Facebook user IO Oluhle said: “Something is not right. What’s going on? Where is our money? My dashboard is wiped clean.”

Facebook user I Maja said: “Mine too is wiped out. MMM systems have been frozen. Is it the end of MMM?”

Facebook user DM Luzitu said: “How am I going to take back my money, what am I going to tell people who get in behind me? Please help me.”

Responding to users querying what had happened to their promised future “donations”, a MMM member said: “To all members who requested ph (provide help) and they did not make any payment, your orders will be automatically cancelled because they are restarting from old mavros to new. So please if your request to ph is cancelled kindly make new ph with same amount or more again.

“We will not gh (get help) for two weeks because of we still updating the system. If you requested any gh and your order is not out yet, may you kindly cancel the requests because you will not be given any order for the next two weeks.

“All this is because of the long queue of gh that was requested after the panic pause caused by media … so now the system is restarting again for the better of our people.

“MMM is not crashing, but we are fixing the system to recover and operate as normal as before.”

In a line that reveals the potential pyramid scheme nature of MMM, the user said: “please recruit, recruit, recruit and ph, ph, ph to help the system to recover quickly”.


Part of this article originally appeared on Fin24.

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Chacha Wabara-Ogbobine is a Legal practitioner with over 9years post call experience. A research Consultant, professional writer and a blogger at heart,owner of four thriving websites with well over 10years of experience.Totally in love with keeping fit and coaching weight loss enthusiasts. I love my quiet time, being with my kids, watching TV series for hours on end.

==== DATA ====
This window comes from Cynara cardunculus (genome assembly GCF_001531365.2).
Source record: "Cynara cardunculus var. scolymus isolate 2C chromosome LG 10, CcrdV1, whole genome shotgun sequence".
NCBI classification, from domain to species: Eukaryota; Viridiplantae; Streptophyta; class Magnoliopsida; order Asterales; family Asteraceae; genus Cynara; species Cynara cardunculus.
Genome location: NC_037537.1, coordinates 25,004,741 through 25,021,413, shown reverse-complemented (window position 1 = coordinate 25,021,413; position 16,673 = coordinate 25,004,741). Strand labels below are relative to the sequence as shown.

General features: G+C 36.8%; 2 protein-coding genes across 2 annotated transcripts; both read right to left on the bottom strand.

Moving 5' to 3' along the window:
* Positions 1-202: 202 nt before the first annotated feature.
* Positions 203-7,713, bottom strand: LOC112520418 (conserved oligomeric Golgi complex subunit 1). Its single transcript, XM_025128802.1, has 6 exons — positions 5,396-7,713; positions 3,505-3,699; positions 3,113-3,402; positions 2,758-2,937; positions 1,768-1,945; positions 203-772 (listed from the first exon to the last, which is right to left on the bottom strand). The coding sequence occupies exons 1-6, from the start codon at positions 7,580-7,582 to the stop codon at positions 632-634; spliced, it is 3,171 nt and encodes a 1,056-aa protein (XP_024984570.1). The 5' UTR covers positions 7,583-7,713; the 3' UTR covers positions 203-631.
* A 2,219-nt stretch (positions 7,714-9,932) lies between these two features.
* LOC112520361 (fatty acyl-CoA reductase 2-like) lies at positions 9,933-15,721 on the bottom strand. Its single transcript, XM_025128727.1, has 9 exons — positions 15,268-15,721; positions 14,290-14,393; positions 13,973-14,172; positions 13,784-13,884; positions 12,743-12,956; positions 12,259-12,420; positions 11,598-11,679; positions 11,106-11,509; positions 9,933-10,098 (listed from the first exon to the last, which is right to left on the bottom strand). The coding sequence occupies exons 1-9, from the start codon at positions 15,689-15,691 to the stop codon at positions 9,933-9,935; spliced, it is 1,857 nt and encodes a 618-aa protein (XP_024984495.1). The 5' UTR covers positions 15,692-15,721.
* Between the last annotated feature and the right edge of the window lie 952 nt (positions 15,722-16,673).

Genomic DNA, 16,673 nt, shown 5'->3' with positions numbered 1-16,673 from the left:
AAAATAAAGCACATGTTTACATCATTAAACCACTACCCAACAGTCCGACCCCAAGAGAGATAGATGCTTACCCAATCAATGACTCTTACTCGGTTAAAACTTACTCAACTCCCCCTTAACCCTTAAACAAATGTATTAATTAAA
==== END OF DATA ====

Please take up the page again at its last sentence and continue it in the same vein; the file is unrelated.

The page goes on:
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    Billionaire Watch

    Here is the exciting 2021 list of the richest football clubs in the world  

    Here’s Forbes 2021 list of the most valuable clubs in the world. 



    Here Is The Exciting 2021 List Of The Richest Football Clubs In The World 

    Billionaires are fond of investing in sports franchises. This is because there is a lot of money in it and the income stream is pretty consistent. Authoritative wealth watch magazine, Forbes yesterday released its official list of the most valuable clubs in the world.

    It also gave a summary of the business side of the football world which we found quite interesting.

    Nairametrics did a thorough review of the list and highlighted the parts which we believe will resonate well with our readers. Let’s get to it!

    Top 10 richest clubs in 2021 by value 

    Tottenham (2.3bn)

    Tottenham hotspur comes in at the 10th position with a valuation of $2.3bn. The English club is owned by Joseph Lewis and Daniel Levy. They generated $494m last year.

    PSG (2.5bn)

    Paris St Germaine comes in at 9th position with a valuation of $2.5bn. The French league 1 giants generated more money than arsenal last year. They generated $599m. PSG is owned by an investment group, Qatar Sports Investments.

    Arsenal (2.8bn) 

    Arsenal football club, another London side club comes in at 8th position with a valuation of $2.8bn. The club is solely owned by Stan Kroenke, an American Businessman who invests in sports and media. Arsenal generated $430m in 2020 making it the 8th most valuable club.

    Chelsea (3.2bn)

    Chelsea football club comes in 7th on the list with a valuation of $3.2bn. The London side club has retained its longstanding owner Roman Abramovich, a Russian Oligarch. Chelsea generated $520m last year.

    Manchester City (4bn) 

    Manchester City, an English club with a long history of billionaire owners comes in at 6th position. The very successful English club generated total revenue of $609m last year. The club is valued at $4bn and is owned by Sheikh Mansour bin Zayed Al Nahyan.

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    Liverpool (4.1bn) 

    Liverpool comes in 5th at a $4.1bn valuation. The English club is the second wealthiest in England with a generated revenue of $619m. The club is owned by a joint partnership between Billionaire, John Henry and Tom Werner.

    Manchester United (4.2bn)

    Manchester United is the wealthiest English club on the list. The club is valued at $4.2bn, taking up the 4th position on the list. The club has been owned by a Jewish business family, the Glaziers for years. They are the largest shareholders and practically own the club. They generated $643m last year.

    Bayern Munchen (4.215bn)